Footage from A Current Affair of the arrest at Lateen Lane, Byron Bay.
Footage from A Current Affair of the arrest at Lateen Lane, Byron Bay. Contributed Channel 9

What became of officer who hit teen with baton 18 times?

A POLICE officer who struck a teen with his baton 18 times in Byron Bay has left the region.

About 18 months after the officer Tasered a 16-year-old boy before repeatedly striking him - and almost a year after the Law Enforcement Conduct Commission found his actions constituted "serious misconduct" - a NSW Police spokesman has confirmed the officer was "subject to an interim risk management plan" and was now "performing duties at another command".

NSW Police has been unable to comment further on any potential reprimand the senior constable, known only as Officer E, will face as a brief of evidence remains before the Director of Public Prosecutions.

The boy, who was visiting Byron Bay with his family, had messaged his mother on January 10, 2018, to say he'd met some "kids on the beach" and was "hanging" with them.

About 2am the next morning, the night manager of a Lateen Lane hostel noticed him "acting in a strange manner" and appearing intoxicated by drugs or alcohol.

The boy called out for water, removed his clothes, and someone phoned police. Four officers arrived and the teen was pepper sprayed, before Officer E used his Taser, then repeatedly struck him with a baton as he lay restrained on the ground.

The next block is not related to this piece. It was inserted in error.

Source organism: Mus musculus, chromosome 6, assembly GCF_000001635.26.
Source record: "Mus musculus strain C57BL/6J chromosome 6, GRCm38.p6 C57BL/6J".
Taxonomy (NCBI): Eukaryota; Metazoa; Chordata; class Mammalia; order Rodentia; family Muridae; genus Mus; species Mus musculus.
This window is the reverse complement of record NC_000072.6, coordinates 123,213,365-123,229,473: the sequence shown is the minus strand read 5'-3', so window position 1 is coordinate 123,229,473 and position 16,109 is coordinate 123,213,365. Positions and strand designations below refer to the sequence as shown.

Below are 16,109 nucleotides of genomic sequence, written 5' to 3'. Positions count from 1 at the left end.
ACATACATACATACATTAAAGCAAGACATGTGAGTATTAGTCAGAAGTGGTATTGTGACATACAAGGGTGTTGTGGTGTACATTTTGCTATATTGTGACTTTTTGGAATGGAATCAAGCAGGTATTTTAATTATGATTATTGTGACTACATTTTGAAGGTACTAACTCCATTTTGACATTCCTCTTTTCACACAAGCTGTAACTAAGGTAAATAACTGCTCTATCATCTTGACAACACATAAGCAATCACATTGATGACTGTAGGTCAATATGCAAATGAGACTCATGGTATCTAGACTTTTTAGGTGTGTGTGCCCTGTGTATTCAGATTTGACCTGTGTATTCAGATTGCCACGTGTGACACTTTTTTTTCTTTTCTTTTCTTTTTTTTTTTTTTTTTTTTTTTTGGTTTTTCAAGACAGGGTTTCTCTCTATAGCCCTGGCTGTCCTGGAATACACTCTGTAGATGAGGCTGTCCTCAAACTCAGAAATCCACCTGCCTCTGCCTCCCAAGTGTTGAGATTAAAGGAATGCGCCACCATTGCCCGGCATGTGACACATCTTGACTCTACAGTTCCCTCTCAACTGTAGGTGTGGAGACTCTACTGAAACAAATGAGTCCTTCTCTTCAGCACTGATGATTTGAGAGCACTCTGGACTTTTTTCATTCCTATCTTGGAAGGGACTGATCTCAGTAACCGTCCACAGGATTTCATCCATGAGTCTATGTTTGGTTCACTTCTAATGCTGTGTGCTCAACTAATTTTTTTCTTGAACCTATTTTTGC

A mobile phone video, taken by a civilian witness from a nearby balcony, sparked the LECC inquiry.

The commission found the teen was "intoxicated, naked and acting strangely".

While police claimed he was aggressive, civilian witnesses said he was "confused and distressed".

One of the LECC's two recommendations was that Police Commissioner Mick Fuller consider disciplinary action over the misconduct, or alternatively consider removing him from NSW Police.

The commission also recommended consideration be given to charging the officer with assault occasioning actual bodily harm.

An LECC spokeswoman said the brief of evidence which has been with the Office of the Director of Public Prosecutions since last December was still being considered.

"The LECC does not have the power to commence proceedings for an offence unless the DPP has advised the LECC in writing that prosecution may be commenced," she said.

She said they could not comment further until the DPP had given them advice based on the brief of evidence.

Byron-based youth worker Nicqui Yazdi, who was present during the LECC hearings, said she was concerned about an apparent lack of consequence for Officer E.

"They found that his use of the baton was grossly excessive force," she said.

"No one on the planet could think that that was justified."

She said the commission's conclusion was "very clear" and should have seen authorities "move forward very fast".

"It's a long time for the family to not get any closure themselves," she said.

"They may want to just move on from that... (but) how do you make sure that doesn't happen in the future?"

The LECC made no adverse findings about the other officers involved in the incident.